The HYSOR rocket has a blow down system that expels oxidizer at pressures as high as 2000 psi. The rocket plumbing has to be leak-proof to keep those high pressure gases from escaping while we fill the rocket. To test this, we hook up all of the rocket plumbing and the valves so we can test the seams for escaping gases.
Bryce was our leak-tester extraordinaire, spraying soapy water on all of the seams to see if big bubbles formed. We found leaks on the main valve that flows oxidizer into the combustion chamber and on the T joints that string together the K-bottles. Since we’re using NPT pipe threads, it was likely we didn’t have enough teflon tape at the junctions or that we hadn’t tightened the pipes down enough.
With the confidence of Gerard Butler from 300 and the arms of a much smaller Gerard Butler from 300, Bryce declared that if the pipes leaked again after he had tightened them he would pack up all of the equipment himself and take it back to our lab on the other side of campus.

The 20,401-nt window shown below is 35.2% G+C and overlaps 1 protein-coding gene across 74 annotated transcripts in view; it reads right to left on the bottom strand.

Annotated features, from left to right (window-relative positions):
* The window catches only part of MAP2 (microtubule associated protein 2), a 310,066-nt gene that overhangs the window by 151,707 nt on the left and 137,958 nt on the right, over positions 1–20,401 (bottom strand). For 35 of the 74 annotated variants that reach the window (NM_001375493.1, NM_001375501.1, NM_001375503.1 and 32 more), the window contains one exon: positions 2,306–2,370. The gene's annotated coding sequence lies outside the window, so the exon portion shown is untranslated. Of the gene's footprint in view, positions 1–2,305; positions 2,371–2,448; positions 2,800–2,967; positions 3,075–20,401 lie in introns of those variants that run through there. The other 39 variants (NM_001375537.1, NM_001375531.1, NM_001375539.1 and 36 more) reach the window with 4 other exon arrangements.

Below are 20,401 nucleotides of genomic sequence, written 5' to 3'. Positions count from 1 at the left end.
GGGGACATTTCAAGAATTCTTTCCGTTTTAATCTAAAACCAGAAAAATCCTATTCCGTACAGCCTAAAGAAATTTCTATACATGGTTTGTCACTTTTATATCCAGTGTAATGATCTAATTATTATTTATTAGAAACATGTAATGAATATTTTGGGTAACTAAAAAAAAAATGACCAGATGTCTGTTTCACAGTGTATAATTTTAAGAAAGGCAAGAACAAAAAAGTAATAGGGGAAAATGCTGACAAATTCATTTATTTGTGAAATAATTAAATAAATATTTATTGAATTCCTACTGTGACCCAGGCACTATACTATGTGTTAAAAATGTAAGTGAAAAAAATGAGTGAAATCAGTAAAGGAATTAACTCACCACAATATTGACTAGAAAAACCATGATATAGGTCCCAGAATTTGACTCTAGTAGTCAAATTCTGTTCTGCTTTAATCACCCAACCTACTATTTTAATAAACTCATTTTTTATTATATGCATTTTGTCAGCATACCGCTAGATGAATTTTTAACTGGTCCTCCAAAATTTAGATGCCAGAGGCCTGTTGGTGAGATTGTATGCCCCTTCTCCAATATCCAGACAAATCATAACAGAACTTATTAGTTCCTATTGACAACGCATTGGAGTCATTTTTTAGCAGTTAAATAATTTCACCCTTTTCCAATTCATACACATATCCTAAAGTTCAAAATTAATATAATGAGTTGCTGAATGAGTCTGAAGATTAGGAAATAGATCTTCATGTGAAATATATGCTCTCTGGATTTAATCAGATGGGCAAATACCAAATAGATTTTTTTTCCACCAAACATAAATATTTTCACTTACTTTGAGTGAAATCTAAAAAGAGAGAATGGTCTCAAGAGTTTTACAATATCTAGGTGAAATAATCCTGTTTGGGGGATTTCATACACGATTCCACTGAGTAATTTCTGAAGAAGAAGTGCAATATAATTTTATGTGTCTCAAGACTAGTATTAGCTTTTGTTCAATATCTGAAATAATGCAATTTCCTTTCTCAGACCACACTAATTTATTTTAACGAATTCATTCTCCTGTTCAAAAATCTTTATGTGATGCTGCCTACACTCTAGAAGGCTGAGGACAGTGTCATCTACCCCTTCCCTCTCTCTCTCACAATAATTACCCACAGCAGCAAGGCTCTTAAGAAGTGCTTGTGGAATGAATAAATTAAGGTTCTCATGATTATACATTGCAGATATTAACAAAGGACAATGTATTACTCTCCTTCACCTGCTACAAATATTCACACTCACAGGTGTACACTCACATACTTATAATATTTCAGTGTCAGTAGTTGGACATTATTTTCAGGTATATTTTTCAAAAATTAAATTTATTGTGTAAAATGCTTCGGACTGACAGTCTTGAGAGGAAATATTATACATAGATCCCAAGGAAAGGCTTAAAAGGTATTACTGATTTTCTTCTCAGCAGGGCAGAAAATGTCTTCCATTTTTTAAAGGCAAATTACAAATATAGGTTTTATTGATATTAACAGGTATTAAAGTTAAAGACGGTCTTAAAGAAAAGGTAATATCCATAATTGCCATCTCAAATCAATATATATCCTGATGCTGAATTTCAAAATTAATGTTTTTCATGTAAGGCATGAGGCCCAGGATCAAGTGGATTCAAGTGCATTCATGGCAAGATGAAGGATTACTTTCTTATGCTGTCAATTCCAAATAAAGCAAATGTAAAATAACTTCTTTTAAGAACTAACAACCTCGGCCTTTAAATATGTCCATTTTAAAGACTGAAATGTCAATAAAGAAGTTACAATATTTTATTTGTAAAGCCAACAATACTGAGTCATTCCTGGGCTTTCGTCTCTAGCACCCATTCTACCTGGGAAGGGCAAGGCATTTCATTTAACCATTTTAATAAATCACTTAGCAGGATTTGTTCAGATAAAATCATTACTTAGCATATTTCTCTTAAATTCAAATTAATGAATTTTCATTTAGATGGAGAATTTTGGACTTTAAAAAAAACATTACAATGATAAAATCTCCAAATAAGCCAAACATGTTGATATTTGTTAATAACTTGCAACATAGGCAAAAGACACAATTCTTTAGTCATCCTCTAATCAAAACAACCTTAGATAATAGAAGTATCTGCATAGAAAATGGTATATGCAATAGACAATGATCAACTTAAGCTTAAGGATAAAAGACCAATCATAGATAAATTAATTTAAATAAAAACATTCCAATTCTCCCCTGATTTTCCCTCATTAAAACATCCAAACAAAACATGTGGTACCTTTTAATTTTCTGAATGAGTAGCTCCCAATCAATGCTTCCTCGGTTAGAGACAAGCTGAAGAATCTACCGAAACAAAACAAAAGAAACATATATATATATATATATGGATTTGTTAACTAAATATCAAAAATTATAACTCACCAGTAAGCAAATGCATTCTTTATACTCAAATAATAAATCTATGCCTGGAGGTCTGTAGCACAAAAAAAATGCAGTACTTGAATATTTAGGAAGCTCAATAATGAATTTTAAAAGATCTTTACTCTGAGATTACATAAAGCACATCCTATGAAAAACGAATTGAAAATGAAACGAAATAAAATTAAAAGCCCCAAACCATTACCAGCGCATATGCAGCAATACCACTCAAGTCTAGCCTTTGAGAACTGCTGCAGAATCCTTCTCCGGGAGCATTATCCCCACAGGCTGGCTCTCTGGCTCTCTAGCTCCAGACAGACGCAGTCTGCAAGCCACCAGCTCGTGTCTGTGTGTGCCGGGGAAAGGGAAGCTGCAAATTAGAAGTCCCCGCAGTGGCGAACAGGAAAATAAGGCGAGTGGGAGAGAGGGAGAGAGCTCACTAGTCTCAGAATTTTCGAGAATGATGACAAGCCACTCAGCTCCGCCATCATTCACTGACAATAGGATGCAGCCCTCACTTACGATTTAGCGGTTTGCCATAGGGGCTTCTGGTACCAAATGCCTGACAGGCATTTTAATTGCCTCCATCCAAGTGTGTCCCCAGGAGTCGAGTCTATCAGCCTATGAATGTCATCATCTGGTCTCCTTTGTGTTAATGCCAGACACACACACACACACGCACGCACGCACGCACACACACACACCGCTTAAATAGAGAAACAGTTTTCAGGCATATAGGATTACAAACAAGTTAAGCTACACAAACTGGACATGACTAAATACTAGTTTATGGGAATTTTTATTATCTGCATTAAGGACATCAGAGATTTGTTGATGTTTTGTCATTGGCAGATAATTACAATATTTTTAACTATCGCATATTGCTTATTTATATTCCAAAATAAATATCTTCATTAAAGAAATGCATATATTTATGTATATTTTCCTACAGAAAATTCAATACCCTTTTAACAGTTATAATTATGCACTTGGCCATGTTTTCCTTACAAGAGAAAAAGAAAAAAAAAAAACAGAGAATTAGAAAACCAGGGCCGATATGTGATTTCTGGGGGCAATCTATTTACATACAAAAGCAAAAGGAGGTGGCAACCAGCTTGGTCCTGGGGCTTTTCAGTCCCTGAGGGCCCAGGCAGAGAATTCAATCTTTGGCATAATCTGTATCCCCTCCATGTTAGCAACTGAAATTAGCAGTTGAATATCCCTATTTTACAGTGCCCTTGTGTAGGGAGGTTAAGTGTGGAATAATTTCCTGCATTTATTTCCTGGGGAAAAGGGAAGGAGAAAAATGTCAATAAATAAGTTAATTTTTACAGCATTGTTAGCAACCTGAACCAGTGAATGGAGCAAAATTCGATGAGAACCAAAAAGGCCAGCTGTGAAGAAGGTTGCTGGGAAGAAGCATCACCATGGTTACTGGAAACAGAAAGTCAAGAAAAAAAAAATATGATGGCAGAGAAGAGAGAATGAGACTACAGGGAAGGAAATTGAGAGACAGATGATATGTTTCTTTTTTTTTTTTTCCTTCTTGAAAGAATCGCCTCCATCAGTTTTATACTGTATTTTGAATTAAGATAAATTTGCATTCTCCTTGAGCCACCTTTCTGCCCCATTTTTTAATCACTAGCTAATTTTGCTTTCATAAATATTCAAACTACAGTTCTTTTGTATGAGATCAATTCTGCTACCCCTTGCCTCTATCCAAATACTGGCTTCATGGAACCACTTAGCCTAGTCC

Spoilers: the pipes leaked again.
Prior to our upcoming cold flow test we’ll be doing another leak check of the plumbing. This first test was just at 200 psi so we could do it on campus, but the real deal will be at much higher pressures. The electronics we used at this test were a stepping stone to the full system we are building for cold flow, but we were able to confirm the electrical and software design that controls the opening and closing of the valves. We met our goals of testing the hardware and teaching the new guys how to do a proper leak check so it was a successful night all around. Yes, even for Bryce, whose teammates helped him take the hardware back and who wrote about the day absolutes died.